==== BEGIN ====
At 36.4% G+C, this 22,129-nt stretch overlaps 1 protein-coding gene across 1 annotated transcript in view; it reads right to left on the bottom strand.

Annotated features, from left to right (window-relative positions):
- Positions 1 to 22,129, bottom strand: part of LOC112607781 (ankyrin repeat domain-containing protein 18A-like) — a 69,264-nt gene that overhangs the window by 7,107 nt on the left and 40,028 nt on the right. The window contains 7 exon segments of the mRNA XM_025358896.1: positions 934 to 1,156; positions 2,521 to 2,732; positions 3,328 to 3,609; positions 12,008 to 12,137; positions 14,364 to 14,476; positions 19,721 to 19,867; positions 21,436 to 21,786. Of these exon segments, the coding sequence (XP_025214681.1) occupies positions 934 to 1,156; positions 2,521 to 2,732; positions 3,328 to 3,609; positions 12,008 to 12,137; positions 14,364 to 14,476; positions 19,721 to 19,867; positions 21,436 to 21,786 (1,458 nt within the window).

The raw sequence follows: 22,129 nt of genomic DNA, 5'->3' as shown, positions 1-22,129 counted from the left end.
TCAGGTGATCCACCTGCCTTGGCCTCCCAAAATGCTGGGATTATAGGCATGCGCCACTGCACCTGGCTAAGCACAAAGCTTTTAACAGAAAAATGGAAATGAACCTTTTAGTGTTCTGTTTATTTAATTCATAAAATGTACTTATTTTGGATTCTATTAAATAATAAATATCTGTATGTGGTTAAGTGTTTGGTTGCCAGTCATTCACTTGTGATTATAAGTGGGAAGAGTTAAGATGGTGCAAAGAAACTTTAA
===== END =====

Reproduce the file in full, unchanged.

At 36.4% G+C, this 22,129-nt stretch overlaps 1 protein-coding gene across 1 annotated transcript in view; it reads right to left on the bottom strand.

Annotated features, from left to right (window-relative positions):
- Positions 1 to 22,129, bottom strand: part of LOC112607781 (ankyrin repeat domain-containing protein 18A-like) — a 69,264-nt gene that overhangs the window by 7,107 nt on the left and 40,028 nt on the right. The window contains 7 exon segments of the mRNA XM_025358896.1: positions 934 to 1,156; positions 2,521 to 2,732; positions 3,328 to 3,609; positions 12,008 to 12,137; positions 14,364 to 14,476; positions 19,721 to 19,867; positions 21,436 to 21,786. Of these exon segments, the coding sequence (XP_025214681.1) occupies positions 934 to 1,156; positions 2,521 to 2,732; positions 3,328 to 3,609; positions 12,008 to 12,137; positions 14,364 to 14,476; positions 19,721 to 19,867; positions 21,436 to 21,786 (1,458 nt within the window).

The raw sequence follows: 22,129 nt of genomic DNA, 5'->3' as shown, positions 1-22,129 counted from the left end.
TCAGGTGATCCACCTGCCTTGGCCTCCCAAAATGCTGGGATTATAGGCATGCGCCACTGCACCTGGCTAAGCACAAAGCTTTTAACAGAAAAATGGAAATGAACCTTTTAGTGTTCTGTTTATTTAATTCATAAAATGTACTTATTTTGGATTCTATTAAATAATAAATATCTGTATGTGGTTAAGTGTTTGGTTGCCAGTCATTCACTTGTGATTATAAGTGGGAAGAGTTAAGATGGTGCAAAGAAACTTTAA